Posted by: Sean | October 28, 2008

Theme Week Human: The Psychology of Victory

Mr. E sent us a comment regarding a theme of humans he’d identified; that humans are always second best. His reasoning was: The dwarves and gnomes are better with technology. The high elves were better with magic, and the draenei are now. The humans are jack of all trades, master of none, and so how do humans cope with the inferiority complex that comes with it? He posited that it’s this neurosis that’s driven them to become over-achievers, a race of people constantly feeling they need to do more, do better, and catch up.

But to be honest? I’m not going to answer that question, because I think he’s dead wrong. It’s quite the reverse: Humans are a race who believe they’re masters of everything. They believe they’re winners, they’re the best at anything that counts, and if they’re not the best at something, then it doesn’t really matter. And y’know what? It’s this that has made them drive to greater and greater heights, to push forward to victory over and over again.

The metaphor here for me is sports, and the psychology of sports champions. There’s some complicated thought on this (believe me, it’s a well researched field) but the upshot is this: Sports stars who think they’re not as good as others out there, who believe they always need to prove themselves; they’re the ones who die. Seriously. The truly talented ones may make it into the top leagues, but if they get there, then they don’t go far. They certainly don’t get over the final hurdles and become winners. The classic example here is Michael Jordan. He is probably the finest athlete in human history, to be frank. And he reeked arrogance. On the court, he taunted his opponents and played with them. But he did the same everywhere. On the golf course, he was just the same way. And his well-publicised gambling problems came out of a similar impulse: He didn’t believe he could lose.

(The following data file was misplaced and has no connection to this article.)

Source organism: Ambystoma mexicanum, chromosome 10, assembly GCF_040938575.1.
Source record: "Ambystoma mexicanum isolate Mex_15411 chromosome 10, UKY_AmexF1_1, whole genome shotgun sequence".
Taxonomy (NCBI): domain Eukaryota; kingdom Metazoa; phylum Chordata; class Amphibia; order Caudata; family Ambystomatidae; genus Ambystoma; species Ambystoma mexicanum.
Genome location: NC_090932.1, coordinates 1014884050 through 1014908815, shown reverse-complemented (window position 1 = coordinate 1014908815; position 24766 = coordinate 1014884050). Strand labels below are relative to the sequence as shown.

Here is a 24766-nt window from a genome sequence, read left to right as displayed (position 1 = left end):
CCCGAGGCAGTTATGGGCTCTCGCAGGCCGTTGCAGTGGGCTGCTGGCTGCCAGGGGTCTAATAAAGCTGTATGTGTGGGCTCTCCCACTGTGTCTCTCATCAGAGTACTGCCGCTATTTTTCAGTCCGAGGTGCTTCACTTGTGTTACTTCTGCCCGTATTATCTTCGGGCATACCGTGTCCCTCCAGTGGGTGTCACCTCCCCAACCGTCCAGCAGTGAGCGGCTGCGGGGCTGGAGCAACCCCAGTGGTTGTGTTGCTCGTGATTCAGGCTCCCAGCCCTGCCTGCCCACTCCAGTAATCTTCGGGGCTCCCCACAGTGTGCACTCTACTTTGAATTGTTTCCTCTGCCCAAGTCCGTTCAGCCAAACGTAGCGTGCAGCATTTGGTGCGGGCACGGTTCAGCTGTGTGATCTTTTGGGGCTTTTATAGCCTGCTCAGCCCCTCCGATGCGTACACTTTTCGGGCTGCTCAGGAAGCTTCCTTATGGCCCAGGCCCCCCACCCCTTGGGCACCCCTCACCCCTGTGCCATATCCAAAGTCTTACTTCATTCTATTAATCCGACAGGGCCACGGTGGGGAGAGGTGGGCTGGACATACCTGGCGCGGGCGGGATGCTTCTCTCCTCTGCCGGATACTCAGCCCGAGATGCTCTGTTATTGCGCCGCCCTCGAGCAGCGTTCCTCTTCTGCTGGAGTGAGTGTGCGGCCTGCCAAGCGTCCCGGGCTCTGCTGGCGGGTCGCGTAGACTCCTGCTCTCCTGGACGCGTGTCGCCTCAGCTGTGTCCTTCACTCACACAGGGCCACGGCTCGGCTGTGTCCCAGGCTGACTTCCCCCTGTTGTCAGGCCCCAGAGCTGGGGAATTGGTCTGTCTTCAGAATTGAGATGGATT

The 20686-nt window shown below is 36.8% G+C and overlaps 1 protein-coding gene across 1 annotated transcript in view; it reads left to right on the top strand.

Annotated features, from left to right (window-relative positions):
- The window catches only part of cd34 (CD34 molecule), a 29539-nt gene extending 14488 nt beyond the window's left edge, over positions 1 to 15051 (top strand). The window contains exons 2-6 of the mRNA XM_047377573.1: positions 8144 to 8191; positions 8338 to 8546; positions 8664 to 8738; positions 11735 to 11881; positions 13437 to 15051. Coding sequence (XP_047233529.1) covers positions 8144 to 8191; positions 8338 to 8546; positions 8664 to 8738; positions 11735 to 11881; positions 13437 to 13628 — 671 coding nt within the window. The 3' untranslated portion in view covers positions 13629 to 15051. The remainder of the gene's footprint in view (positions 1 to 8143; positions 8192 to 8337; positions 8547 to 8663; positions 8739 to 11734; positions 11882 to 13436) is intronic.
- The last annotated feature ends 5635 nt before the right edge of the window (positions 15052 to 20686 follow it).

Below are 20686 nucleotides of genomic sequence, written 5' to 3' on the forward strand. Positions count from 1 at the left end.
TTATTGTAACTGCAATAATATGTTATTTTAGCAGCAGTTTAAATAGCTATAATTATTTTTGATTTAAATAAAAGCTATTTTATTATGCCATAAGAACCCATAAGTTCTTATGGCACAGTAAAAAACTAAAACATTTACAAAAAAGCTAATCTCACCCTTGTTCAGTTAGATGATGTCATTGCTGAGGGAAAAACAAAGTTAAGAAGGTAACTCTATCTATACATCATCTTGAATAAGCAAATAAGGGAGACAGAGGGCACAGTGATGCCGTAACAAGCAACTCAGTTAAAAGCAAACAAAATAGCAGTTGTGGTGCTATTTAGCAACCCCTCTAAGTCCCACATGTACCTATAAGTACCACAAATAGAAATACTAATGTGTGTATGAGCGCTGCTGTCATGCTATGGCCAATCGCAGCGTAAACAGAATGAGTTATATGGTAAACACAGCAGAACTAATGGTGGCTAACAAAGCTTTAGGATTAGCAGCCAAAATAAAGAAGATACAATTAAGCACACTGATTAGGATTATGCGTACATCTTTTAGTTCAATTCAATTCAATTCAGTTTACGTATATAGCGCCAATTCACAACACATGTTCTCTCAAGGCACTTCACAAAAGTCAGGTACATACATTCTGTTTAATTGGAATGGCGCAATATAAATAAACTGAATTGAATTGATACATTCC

Similar comments could be made about pretty much every other sports champion in history. There may be some exceptions, but they’re few and far between. Frankly, winners don’t question their ability. They assume they’re going to win every time they step onto the field, perceive their victory as nothing short of manifest destiny.

As a contrast? Australian politician Kim Beazley (who I quite like, as a side note) lost so many leadership battles that Australian satirists suggested he write a book entitled, “The Collected Concession Speeches of Kim Beazley.” Kim Beazley was a tremendous politician, who lead a federal party, twice, and commanded a lot of respect. But he could not lead his party to victory, and when he retired, the consensus opinion was that in the end, he lacked the confidence to do so. He was an introspective person, ever aware of the possibility that he might be wrong. As such, he hedged his bets, tried to hedge his bets and (as such) failed to convince people of his strength.

Now, much like the above examples, this is a generalisation. You will surely find people within humanity who doubt themselves, who worry about the future, and such. Of course you will. I have a hunch you’ll find more people like that in the Scarlet Crusade, actually. But overall? Humanity is far more arrogant than neurotic. Not in an overblown way. Not necessarily in a cocky way. But they radiate that same confidence, the same sense of manifest destiny. They have a buff entitled, “The Human Spirit”, after all, and it’s not an idle joke. (Unlike that stupid ‘Fall of Man’ twittery that has emerged. For goodness sakes, pay fricking attention, Blizzard.) Humans really do have that resilience to strive forward again and again, and they do.

It is true that, from a detached perspective, that humans are the jack of all trades, master of none. They surely do lack the uniqueness of other races, which (being less Hodgemany) is why many perceive them as dull. But it’s crucial to understand when playing one that they don’t see themselves like this. They see themselves as the rightful inheritors to Azeroth. And this is why they bounce back after every setback. It’s why they felt entitled to forge the Alliance, and did so. It’s why, and I mean this, if all the races in Azeroth went to war, I’d back the humans to emerge victorious. Humans are an overly confident race, with a highly inflated sense of self-worth and self-importance.

It’s why they win.

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